test from Mathews v. Eldridge.54  As adopted for Alaska, the  test
balances:
          (1)  the  private  interest affected  by  the
          official action; (2) the risk of an erroneous
          deprivation  of  such  interest  through  the
          procedures  used and the probable  value,  if
          any,  of  additional or substitute procedural
          safeguards; and (3) the governments interest,
          including   the   fiscal  and  administrative
          burdens   that   additional   or   substitute
          procedural requirements would entail.[55]
          
          Here,  Schiel  identifies his private interest  as  his
right  to  bring a tort claim for his injury or  as  a  right  of
access to the courts, which he says is an important right. UNOCAL
asserts  that  Schiels  right of access  to  the  courts  is  not
          implicated by the 2004 amendments, noting that the right of
access  to  the  courts is infringed only when government  action
completely  bars  access  and  provides  no  alternative  remedy.
Amicus  curiae the State of Alaska asserts that Schiel still  has
the  opportunity  to  be  heard at a meaningful  time  and  in  a
meaningful  manner  because he can bring a  workers  compensation
claim.   (And,  in fact, Schiel has done so.) Amicus  curiae  the
United States echoes this assertion, maintaining that Schiels due
process  rights are not violated because the workers compensation
system  provides a substantial and efficient remedy  for  injured
workers.
          We  hold that Schiels right to access the courts is not
infringed by the 2004 amendments to the workers compensation  act
because   he  still  has  a  substantial  and  efficient   remedy
available.    We   previously  examined  whether  the   exclusive
liability  provision  of  the  Alaska  Workers  Compensation  Act
violated  due  process by restricting access  to  the  courts  in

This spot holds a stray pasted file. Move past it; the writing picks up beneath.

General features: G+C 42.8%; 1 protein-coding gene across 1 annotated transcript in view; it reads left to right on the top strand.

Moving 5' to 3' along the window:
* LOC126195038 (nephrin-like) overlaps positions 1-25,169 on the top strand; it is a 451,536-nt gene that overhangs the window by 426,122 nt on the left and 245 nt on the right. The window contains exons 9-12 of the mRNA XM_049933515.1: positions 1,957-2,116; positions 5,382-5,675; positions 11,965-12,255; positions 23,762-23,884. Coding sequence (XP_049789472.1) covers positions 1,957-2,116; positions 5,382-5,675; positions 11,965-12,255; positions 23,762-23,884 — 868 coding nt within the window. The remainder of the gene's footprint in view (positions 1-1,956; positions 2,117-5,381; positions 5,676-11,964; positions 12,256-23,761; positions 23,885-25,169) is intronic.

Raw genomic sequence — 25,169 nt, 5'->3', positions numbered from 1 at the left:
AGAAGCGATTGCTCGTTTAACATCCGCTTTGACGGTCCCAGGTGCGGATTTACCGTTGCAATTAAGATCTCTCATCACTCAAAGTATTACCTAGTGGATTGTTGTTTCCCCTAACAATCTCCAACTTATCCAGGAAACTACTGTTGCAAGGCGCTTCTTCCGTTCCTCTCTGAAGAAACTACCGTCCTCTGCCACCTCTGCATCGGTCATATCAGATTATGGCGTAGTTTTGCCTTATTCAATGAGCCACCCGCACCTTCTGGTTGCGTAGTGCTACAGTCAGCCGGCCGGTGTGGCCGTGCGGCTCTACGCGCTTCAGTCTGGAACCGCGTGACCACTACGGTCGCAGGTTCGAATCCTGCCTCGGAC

Arctic  Structures, Inc. v. Wedmore.56  There, a  worker  sued  a
number of parties after he fell from scaffolding at work.57   The
workers  employer, a subcontractor, was immune from suit  because
of  the  exclusive liability section of the workers  compensation
statute.58   The  project  management  company  argued  that  the
exclusive  liability  provision of the workers  compensation  act
violated its right of access to the courts because it was  unable
to  raise the defense of the employers contributory negligence.59
We  stated  there that due process require[s] that a  substantial
and  efficient remedy remains available or that one  be  provided
when a preexisting defense is statutorily limited.60
          The  alternative  remedy of workers compensation  is  a
sufficient alternative remedy for Schiel, just as it was for  the
injured  worker  in Glover.61  Schiels case may initially  appear
different  from Glover because Schiel could already  get  workers
compensation benefits from his employer and now has no ability to
recover  negligence  damages from UNOCAL.   In  contrast,  Glover
involved  substituting a workers compensation claim for  a  civil
suit under the Jones Act.62  But Schiel has already received some
compensation for his injury, even though it is limited to workers
compensation benefits.63  The expansion of the exclusive liability
provision does not erect[] a direct and insurmountable barrier in
front  of the courthouse doors64 even if it does limit the amount
of damages Schiel is able to recover for his injury.
          We  rejected an argument similar to Schiels in McCarter